Wolfgang Puck: Enjoy a golden loaf of homemade bread on your holiday table
Sunday, December 28, 2014

 A close cousin of French brioche and Jewish challah, my recipe is easier than it looks to make!.
Photo by Fotalia

By Wolfgang Puck

Tribune Content Agency

  "I've baked a loaf of bread." These are such simple words. Yet, if you say them to family or friends, especially during the holidays, there's a very good chance they'll be greeted with awe, admiration and gratitude.

  Nothing you can make impresses in quite the same way. After all, bread is considered elemental sustenance. Who hasn't heard it referred to as "the staff of life," or read the classic romantic yearning of "The Rubaiyat of Omar Khayyam" for "A Jug of Wine, a Loaf of Bread - and Thou Beside me singing in the Wilderness"?

  There will be no trace of wilderness on your holiday dining table if it features some good bread. And if you've made the bread yourself, for your own celebration or a party to which you've been invited, many of those gathered will feel it has transformed the meal into a feast - regardless of whether it accompanies a glorious roast or humble leftovers.

  As you'll discover while making the recipe I share here for Braided Egg-and-Butter Loaf, you can accomplish that feat with relative ease. Thanks to the mixing and kneading help supplied by a stand mixer, which so many home cooks have in their kitchens today, and the seemingly miraculous action of the benevolent microorganisms known as yeast to make the dough rise, most of the work of making bread is done for you while you simply sit back and let it happen. 

  Of course, you do have to measure your ingredients carefully and check to make sure you provide the correct water temperature and room temperature for, respectively, activating the yeast and letting the dough rise. (If you need to go out, you can slow down the rising process by refrigerating the dough, which will then take about 4 times longer.)

  A close cousin of French brioche and Jewish challah, my recipe also involves dividing the dough into two equal batches (for two loaves), then dividing each batch into three equal pieces that are rolled out into ropelike shapes and braided. Please don't be intimidated by this task. It's surprisingly similar to braiding hair into a pigtail; and even if you've never done that, you'll find it easy to follow the simple, methodical instructions I include here.

  Try making this bread for any forthcoming holiday party. (If you observe Jewish dietary laws, in which dairy and meat are not mixed, you can substitute water for the milk and 1/2 cup, or 125 ml, of vegetable oil for the butter.) It freezes well, too - just wrap it airtight in plastic and then in aluminum foil.

  Here's to a holiday season filled with awe, gratitude and good food.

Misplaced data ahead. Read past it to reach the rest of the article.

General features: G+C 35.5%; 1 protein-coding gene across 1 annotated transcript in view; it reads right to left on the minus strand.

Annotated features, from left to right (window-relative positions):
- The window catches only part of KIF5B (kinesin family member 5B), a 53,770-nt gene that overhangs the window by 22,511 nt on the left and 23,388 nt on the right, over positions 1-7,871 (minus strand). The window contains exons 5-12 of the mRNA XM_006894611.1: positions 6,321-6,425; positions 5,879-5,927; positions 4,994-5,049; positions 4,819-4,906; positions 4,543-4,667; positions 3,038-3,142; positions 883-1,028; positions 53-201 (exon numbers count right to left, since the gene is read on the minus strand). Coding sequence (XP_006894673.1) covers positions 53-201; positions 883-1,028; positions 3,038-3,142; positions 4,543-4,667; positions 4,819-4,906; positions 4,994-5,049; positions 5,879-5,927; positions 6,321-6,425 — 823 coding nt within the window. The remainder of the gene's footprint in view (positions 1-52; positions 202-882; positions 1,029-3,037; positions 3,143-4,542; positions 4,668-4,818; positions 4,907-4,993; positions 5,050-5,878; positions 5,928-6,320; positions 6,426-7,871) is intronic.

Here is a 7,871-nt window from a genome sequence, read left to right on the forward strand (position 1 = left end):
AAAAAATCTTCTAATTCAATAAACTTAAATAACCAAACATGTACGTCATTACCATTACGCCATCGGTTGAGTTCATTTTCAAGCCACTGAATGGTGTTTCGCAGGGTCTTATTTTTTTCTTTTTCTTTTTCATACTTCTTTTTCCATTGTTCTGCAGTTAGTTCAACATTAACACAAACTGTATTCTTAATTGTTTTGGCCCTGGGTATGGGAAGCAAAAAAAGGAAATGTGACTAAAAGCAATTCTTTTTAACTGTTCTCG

Makes 2 large loaves


  1 tablespoon plus 2 teaspoons (2 packets) active dry yeast

  2 cups warm milk, 80-90 degrees F. (27 degrees-32 degrees C.)

  1/3 cup (85 ml) granulated sugar

  6 cups (1.5 l) bread flour or all-purpose (plain) flour, plus extra for kneading

  6 tablespoons unsalted butter, melted

  3 large eggs, at room temperature

  2 teaspoons salt

  Cornmeal, for sprinkling


  1 large egg

  1 tablespoon water

 Poppy seeds or sesame seeds, optional

  In the bowl of a stand mixer, combine the yeast and 1 cup of warm milk; stir to dissolve. Add the sugar and 2 cups (500 ml) of the flour and mix with the paddle attachment at medium speed. When smooth, cover the bowl with plastic wrap and leave in a warm spot until bubbly, 45 minutes to 1 hour.

  Add the remaining warm milk and, with the paddle at medium speed, beat in the butter. One at a time, beat in the eggs. Combine the remaining 4 cups (1 l) flour with the salt and add all at once to the mixture. Mix with the paddle. Then, switch to the dough hook and knead at low speed for 2 minutes, then medium speed for about 8 minutes, until a smooth dough forms, adding a little more flour if it looks too sticky. 

  Scrape out the dough onto a lightly floured work surface and finish kneading by hand, about 1 minute. Shape the dough into a ball.

  Clean and dry the bowl. Lightly butter or oil it and return the dough to it, rounded side down first, and then turning it rounded side up to coat it. Cover the bowl with plastic and set aside in a warm, draft-free place until doubled in bulk, 1-1/2 to 2 hours.

  Turn out the dough onto a lightly floured work surface. Cut it in half. Cut each half into 3 equal pieces. Roll each piece back and forth between your fingers to form an even strand 18 inches (45 cm) long. Pinch the ends of 3 strands together and stretch them out parallel to but 2 to 3 inches (5 to 7.5 cm) apart from each other; then, braid by alternately lifting the right-hand strand over the middle one, and then the left-hand strand over the middle. Finally, pinch the other ends together and tuck both ends neatly underneath. Repeat with the remaining 3 strands to make a second loaf.

  Sprinkle a large baking sheet with cornmeal. Transfer the loaves to the sheet, space about 3 inches (7.5 cm) apart, or use 2 sheets. Beat together the egg and water and gently brush over the loaves. Sprinkle with poppy or sesame seeds if you like. Cover the loaves with 1 or 2 clean, damp kitchen towels and leave to rise until nearly doubled in bulk, about 1 hour. If using 2 baking sheets, place 1 in the refrigerator, removing it after 1 hour.

  About 30 minutes before baking, preheat the oven to 350 degrees F. (175 degrees C). Position the topmost rack in the middle of the oven. Place the baking sheet on the middle rack and bake the loaves until they are deep mahogany brown and sound hollow when rapped on the bottom with a knuckle, about 45 minutes. Transfer to wire racks and cool to room temperature before slicing and serving.


This column was printed in the December 28, 2014 - January 10, 2015 edition.


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